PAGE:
• If the poor are to be equipped with the tools of self-reliance and initiative, they must first restore family ties and community connections that have been sundered by privation and irresponsibility. Promiscuous philanthropy does little to solve the long-term dilemmas of social disintegration. It is little surprise then that programs that emphasize personal accountability, family responsibility, and community cooperation are much more likely to succeed than programs that simply dispense aid as sheer entitlements. 
When mercy, like justice, becomes an entitlement, it is no longer mercy!


Despite the above critique, Keller makes an excellent case for legalizing additional protections for the marginalized based upon the concern that God shows for them in the Bible. Here are just of few of the safeguards that our Lord has put into place:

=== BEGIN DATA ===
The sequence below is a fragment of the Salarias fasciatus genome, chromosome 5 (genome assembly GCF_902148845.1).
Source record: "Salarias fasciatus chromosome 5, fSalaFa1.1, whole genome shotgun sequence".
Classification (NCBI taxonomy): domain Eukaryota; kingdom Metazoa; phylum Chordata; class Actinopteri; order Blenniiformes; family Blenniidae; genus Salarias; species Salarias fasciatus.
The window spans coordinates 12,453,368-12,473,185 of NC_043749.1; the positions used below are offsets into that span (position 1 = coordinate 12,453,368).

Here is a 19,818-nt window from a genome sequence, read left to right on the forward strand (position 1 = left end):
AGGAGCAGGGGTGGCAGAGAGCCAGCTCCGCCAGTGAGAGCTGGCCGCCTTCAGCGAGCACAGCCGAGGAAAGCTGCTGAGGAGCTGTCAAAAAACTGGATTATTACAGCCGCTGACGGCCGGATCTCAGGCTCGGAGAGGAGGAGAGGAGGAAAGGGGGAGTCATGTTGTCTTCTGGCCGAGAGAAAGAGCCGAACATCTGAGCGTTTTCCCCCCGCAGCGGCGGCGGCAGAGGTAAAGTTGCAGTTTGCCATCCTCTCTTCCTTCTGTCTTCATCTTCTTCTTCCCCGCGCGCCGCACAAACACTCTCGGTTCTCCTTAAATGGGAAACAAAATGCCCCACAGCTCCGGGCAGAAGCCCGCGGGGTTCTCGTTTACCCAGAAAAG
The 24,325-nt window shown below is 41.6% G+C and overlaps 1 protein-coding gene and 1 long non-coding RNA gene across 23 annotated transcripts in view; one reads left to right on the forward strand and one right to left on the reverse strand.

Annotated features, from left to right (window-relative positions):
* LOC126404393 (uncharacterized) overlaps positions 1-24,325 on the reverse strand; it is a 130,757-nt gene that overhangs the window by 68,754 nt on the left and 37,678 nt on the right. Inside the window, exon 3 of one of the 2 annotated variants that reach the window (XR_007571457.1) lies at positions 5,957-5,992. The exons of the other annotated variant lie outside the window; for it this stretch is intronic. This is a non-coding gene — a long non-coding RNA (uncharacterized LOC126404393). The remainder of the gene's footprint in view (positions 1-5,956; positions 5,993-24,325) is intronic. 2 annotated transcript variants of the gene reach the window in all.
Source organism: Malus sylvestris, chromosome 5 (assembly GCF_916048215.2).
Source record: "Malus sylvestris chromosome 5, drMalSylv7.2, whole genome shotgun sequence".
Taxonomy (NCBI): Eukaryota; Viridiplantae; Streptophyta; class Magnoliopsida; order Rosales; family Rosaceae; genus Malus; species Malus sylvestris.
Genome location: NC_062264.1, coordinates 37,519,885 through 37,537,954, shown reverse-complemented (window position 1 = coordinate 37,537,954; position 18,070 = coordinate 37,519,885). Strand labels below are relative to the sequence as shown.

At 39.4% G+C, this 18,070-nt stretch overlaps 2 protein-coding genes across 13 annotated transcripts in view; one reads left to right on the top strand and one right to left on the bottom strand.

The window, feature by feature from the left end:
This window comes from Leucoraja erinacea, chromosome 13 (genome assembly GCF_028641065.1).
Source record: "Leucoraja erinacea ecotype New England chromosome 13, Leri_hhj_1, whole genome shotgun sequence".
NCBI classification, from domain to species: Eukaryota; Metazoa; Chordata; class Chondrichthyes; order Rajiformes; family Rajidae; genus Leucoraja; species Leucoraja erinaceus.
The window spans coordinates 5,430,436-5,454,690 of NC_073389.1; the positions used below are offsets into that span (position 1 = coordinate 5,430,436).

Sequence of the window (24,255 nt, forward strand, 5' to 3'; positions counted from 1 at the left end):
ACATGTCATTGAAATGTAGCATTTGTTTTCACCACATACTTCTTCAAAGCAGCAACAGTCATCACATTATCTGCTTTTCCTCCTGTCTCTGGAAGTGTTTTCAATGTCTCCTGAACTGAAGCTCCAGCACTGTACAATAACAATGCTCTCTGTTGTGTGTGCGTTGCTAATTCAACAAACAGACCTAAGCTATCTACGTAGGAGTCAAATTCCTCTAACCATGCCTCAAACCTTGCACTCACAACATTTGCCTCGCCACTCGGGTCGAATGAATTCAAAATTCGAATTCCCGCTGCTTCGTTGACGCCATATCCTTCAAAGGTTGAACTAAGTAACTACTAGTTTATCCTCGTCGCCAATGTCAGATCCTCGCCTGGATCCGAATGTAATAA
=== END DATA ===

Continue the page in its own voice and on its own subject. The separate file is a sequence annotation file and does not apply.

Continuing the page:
1. JUBILEE - The land returns to its original owners after 49 years. This would provide the poor with a means of support.

2. LAW OF THE GLEANER - The poor could harvest the land of the wealthy after the initial harvest.

3. SABBATH YEAR - The slaves go free!